Recognizing the trend that volunteers are more pressed for time and require more flexibility, CASA of Santa Barbara County will now offer Flex Learning for those interested in becoming a CASA volunteer.
The Flex Learning curriculum is a blended approach to training that combines in-person and online delivery of information.
CASA, which stands for Court Appointed Special Advocates, trains volunteers who are sworn in by a juvenile judge to help ensure abused or neglected children find a safe, permanent home as quickly as possible. The role of a CASA volunteer is to act as an extra pair of eyes and ears for the court, collecting information through observation and interviews with key people in the child’s life before reporting back to the judge. There are currently more than 100 children in Santa Barbara County who are waiting to be matched with a CASA volunteer.
In order to become a Court Appointed Special Advocate, volunteers must complete a total of 30 pre-service training hours.
“Previously, the only option we offered was 30 hours of in-person training,” CASA volunteer manager Crystal Moreno said.
Now with the blended Flex Learning, CASA has made it easier than ever to become a volunteer. Trainees will complete half of the training online and half in person.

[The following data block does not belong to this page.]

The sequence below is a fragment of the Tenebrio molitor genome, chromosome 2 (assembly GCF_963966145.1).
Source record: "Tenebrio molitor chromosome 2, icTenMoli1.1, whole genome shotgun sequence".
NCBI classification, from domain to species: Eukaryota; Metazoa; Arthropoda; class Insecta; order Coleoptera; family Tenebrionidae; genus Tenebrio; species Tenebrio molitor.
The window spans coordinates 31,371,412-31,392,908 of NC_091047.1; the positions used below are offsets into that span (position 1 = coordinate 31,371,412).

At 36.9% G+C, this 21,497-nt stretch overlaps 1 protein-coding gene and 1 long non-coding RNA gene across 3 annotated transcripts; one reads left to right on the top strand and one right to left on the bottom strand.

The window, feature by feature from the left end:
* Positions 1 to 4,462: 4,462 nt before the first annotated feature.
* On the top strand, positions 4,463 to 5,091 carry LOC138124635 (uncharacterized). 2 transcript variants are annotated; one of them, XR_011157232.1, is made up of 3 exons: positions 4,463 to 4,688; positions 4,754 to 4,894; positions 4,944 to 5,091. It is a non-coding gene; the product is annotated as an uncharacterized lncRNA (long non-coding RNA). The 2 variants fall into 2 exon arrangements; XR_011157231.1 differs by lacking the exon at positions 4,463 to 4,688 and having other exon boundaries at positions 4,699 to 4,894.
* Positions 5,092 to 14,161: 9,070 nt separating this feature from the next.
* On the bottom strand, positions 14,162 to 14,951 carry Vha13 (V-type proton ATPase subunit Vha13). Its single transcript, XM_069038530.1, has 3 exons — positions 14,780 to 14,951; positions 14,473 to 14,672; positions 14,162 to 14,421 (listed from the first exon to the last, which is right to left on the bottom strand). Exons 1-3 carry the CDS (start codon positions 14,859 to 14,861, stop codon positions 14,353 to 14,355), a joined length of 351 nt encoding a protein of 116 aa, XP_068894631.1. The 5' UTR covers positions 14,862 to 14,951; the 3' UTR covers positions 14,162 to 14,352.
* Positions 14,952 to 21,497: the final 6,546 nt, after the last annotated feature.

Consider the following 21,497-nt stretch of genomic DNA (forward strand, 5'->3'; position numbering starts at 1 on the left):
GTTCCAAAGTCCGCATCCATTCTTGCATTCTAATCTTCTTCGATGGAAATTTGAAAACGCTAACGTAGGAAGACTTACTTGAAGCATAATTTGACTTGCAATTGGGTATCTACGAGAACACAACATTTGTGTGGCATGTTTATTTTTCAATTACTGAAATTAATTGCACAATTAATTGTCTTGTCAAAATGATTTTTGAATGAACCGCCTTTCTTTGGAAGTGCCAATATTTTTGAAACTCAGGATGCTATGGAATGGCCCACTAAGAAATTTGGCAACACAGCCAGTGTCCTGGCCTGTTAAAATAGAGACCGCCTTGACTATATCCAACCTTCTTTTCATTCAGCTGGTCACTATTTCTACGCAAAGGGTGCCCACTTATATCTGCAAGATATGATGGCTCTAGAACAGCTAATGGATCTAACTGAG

The self-guided online sessions are user friendly and introduce volunteers to the key elements of CASA work and the tools for effective child advocacy. The in-person training occurs in five sessions, meeting one night per week from 6 to 9 p.m. The in-person sessions use case studies to introduce participants to a variety of dynamic topics, including child abuse and neglect, bonding and attachment, cultural awareness, communicating with children, interviewing, and writing a compelling court report.
Once training is complete, volunteers are required to visit their case child on a weekly basis for a minimum of one hour. Volunteers donate an average of eight to 10 hours a month spending time with the child and gathering information. Volunteers are asked to commit until the case has been closed — a minimum of one year. The CASA volunteer is often the only consistent adult in the child’s life who stays involved in the case from beginning to end, providing stability and continuity that is desperately needed.
“By giving potential volunteers a more flexible option for training, we hope it will open the door for more people who weren’t able to previously commit," Morenov said. "Trainees will be able to complete the online portion at their own convenience, whether it be midnight, the middle of the day or during the weekend.”
For information on how to become a volunteer or upcoming training opportunities, contact Tara Gross at 805.739.9102 x2595 or email@example.com.
— Tara Gross is an outreach coordinator for CASA of Santa Barbara County.